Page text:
- Trade Barriers
These are any restrictions that have been imposed on free trade and are divided into three that include tariff and nontariff barriers, restrictions on entry modes, and local content requirements. These barriers are often imposed by government to protect their domestic corporations from the adverse effects of foreign competition and also to collect revenue. When trade barriers are utilized on a worldwide scale, they increase the costs of companies thus making it less viable to conduct business. Emerging economies tend to have higher trade barriers as compared to developed economies because they rely more heavily on trade taxes for revenue.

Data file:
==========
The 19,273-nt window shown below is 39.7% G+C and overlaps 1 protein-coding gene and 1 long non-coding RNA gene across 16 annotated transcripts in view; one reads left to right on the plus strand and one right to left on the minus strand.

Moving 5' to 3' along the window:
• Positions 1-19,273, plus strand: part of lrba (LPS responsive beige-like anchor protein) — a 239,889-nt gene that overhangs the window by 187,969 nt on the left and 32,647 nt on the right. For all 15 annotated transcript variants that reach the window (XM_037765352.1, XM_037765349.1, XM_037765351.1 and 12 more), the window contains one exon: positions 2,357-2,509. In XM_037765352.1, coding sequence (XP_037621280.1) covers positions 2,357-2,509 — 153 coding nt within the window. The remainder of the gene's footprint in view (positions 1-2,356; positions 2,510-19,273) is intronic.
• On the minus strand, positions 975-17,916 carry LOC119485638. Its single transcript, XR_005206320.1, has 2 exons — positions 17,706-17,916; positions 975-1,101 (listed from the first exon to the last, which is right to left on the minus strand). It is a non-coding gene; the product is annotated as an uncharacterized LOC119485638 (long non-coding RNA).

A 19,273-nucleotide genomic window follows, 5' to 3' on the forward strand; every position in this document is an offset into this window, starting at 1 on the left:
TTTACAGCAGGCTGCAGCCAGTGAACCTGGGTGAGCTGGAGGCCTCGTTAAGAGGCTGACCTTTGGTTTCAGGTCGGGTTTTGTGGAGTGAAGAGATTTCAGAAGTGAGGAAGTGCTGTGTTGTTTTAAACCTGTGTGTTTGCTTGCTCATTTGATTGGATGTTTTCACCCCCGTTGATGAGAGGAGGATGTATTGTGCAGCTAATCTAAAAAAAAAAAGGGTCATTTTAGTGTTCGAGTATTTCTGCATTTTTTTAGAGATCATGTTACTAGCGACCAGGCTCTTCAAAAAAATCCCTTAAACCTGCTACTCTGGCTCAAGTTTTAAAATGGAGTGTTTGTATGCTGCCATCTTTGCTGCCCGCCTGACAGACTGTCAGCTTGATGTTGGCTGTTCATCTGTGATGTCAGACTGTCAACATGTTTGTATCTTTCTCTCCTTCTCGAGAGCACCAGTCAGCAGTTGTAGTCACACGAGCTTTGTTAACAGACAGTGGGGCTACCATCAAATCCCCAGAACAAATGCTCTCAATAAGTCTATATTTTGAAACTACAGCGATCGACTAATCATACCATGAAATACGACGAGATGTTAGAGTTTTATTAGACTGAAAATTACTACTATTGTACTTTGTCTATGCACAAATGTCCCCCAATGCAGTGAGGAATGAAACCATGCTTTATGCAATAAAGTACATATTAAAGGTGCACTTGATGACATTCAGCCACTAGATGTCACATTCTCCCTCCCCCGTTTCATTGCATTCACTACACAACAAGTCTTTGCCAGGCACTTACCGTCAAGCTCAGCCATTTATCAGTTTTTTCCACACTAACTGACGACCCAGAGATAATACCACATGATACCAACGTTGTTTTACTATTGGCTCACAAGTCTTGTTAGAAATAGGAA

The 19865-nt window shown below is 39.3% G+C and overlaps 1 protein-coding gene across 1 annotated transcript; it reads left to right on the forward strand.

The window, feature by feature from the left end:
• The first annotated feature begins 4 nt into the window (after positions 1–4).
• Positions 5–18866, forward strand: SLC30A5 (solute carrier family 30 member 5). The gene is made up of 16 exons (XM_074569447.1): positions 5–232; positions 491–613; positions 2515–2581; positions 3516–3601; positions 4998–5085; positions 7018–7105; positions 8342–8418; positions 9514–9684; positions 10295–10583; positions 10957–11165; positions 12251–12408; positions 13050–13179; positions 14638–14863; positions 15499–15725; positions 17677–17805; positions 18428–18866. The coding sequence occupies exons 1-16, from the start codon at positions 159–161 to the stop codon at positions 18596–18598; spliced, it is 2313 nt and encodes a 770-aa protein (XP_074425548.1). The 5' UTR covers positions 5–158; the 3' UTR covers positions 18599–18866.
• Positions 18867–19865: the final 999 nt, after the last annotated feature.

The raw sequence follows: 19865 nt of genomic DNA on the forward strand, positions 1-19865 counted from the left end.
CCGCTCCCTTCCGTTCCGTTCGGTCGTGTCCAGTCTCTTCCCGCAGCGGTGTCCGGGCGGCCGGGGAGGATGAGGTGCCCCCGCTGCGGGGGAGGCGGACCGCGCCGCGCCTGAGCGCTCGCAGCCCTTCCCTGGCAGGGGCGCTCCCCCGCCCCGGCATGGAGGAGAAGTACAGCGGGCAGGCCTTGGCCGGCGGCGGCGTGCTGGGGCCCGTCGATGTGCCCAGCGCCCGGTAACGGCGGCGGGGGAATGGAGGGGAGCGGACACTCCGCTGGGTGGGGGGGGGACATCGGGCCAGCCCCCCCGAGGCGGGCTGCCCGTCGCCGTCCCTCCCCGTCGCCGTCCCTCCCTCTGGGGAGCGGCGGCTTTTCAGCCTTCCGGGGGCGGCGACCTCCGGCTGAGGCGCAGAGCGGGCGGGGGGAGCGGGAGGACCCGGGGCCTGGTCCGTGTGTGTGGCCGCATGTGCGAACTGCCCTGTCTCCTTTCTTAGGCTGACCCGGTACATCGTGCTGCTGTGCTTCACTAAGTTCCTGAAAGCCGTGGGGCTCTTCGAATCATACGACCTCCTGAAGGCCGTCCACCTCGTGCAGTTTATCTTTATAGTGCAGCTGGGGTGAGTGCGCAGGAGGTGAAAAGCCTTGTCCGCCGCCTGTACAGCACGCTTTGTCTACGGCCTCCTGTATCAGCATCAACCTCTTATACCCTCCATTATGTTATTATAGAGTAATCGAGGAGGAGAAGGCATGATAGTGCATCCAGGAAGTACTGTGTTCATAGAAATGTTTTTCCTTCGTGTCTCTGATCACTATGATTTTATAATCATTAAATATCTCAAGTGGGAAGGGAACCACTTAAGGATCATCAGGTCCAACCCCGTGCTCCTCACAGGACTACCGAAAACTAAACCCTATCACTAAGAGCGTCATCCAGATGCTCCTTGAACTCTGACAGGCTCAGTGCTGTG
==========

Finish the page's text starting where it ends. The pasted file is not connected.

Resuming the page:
Developed economies have trade friendly environments that are regulated by strong institutional frameworks responsible for controlling tariffs and other trade restrictions. Strong institutional structures essentially lower the cost of doing business because even though trade barriers are still present in developed economies, their cost of business is lower because they have reduced risk. Germany is a member of the European Union and has to adhere to its policies key among them being the reduction of trade barriers. The average tariff for members of the European Union as at 2009 was 1.2% with the international organization setting high tariffs on manufacturing and agricultural products (Tonoyan, 2010). The non-tariff barriers include manufacturing and agricultural subsidies, import restrictions, and quotas. It is rare to find total import bans in countries within the European Union and if there are then they are only imposed due to public environmental and health reasons. The only problem that Germany has as regards to trade barriers is its bureaucratic procedures and regulations where the country has a complex safety standard that restricts the entry of foreign companies. They have also implemented anti-dumping protection in a bid to protect its domestic firms from being driven out of business by foreign competition.